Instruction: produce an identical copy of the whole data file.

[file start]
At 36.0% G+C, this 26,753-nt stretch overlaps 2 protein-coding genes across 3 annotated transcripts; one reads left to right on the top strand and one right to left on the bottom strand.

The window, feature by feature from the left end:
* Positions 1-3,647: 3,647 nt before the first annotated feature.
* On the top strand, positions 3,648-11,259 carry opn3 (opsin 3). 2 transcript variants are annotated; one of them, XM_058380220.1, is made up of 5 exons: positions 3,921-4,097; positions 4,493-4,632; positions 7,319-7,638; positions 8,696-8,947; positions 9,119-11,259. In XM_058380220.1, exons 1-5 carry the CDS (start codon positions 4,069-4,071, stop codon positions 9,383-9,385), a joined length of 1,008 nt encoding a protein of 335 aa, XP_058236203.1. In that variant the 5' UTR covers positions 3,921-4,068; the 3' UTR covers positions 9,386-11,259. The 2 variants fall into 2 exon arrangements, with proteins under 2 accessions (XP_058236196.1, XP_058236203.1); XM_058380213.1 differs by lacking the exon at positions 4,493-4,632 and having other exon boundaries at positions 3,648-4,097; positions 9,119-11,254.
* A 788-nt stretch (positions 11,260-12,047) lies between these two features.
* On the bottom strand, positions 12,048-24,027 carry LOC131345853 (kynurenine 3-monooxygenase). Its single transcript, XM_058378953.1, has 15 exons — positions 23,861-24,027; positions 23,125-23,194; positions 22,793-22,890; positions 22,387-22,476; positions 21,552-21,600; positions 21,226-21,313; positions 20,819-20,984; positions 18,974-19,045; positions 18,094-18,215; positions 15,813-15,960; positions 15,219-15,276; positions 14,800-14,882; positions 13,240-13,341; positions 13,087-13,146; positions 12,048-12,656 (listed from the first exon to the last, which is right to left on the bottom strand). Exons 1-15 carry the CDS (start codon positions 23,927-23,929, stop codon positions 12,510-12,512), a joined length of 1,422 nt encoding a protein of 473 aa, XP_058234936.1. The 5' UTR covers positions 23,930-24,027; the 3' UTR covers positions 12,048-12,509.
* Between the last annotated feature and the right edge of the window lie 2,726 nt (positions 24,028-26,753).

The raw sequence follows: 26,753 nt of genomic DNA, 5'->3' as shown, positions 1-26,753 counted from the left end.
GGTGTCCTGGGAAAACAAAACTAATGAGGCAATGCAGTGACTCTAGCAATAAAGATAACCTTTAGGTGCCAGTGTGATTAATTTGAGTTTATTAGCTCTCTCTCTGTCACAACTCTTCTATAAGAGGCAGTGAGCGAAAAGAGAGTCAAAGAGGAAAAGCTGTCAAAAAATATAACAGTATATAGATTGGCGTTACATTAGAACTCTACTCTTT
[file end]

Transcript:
At 36.0% G+C, this 26,753-nt stretch overlaps 2 protein-coding genes across 3 annotated transcripts; one reads left to right on the top strand and one right to left on the bottom strand.

The window, feature by feature from the left end:
* Positions 1-3,647: 3,647 nt before the first annotated feature.
* On the top strand, positions 3,648-11,259 carry opn3 (opsin 3). 2 transcript variants are annotated; one of them, XM_058380220.1, is made up of 5 exons: positions 3,921-4,097; positions 4,493-4,632; positions 7,319-7,638; positions 8,696-8,947; positions 9,119-11,259. In XM_058380220.1, exons 1-5 carry the CDS (start codon positions 4,069-4,071, stop codon positions 9,383-9,385), a joined length of 1,008 nt encoding a protein of 335 aa, XP_058236203.1. In that variant the 5' UTR covers positions 3,921-4,068; the 3' UTR covers positions 9,386-11,259. The 2 variants fall into 2 exon arrangements, with proteins under 2 accessions (XP_058236196.1, XP_058236203.1); XM_058380213.1 differs by lacking the exon at positions 4,493-4,632 and having other exon boundaries at positions 3,648-4,097; positions 9,119-11,254.
* A 788-nt stretch (positions 11,260-12,047) lies between these two features.
* On the bottom strand, positions 12,048-24,027 carry LOC131345853 (kynurenine 3-monooxygenase). Its single transcript, XM_058378953.1, has 15 exons — positions 23,861-24,027; positions 23,125-23,194; positions 22,793-22,890; positions 22,387-22,476; positions 21,552-21,600; positions 21,226-21,313; positions 20,819-20,984; positions 18,974-19,045; positions 18,094-18,215; positions 15,813-15,960; positions 15,219-15,276; positions 14,800-14,882; positions 13,240-13,341; positions 13,087-13,146; positions 12,048-12,656 (listed from the first exon to the last, which is right to left on the bottom strand). Exons 1-15 carry the CDS (start codon positions 23,927-23,929, stop codon positions 12,510-12,512), a joined length of 1,422 nt encoding a protein of 473 aa, XP_058234936.1. The 5' UTR covers positions 23,930-24,027; the 3' UTR covers positions 12,048-12,509.
* Between the last annotated feature and the right edge of the window lie 2,726 nt (positions 24,028-26,753).

The raw sequence follows: 26,753 nt of genomic DNA, 5'->3' as shown, positions 1-26,753 counted from the left end.
GGTGTCCTGGGAAAACAAAACTAATGAGGCAATGCAGTGACTCTAGCAATAAAGATAACCTTTAGGTGCCAGTGTGATTAATTTGAGTTTATTAGCTCTCTCTCTGTCACAACTCTTCTATAAGAGGCAGTGAGCGAAAAGAGAGTCAAAGAGGAAAAGCTGTCAAAAAATATAACAGTATATAGATTGGCGTTACATTAGAACTCTACTCTTT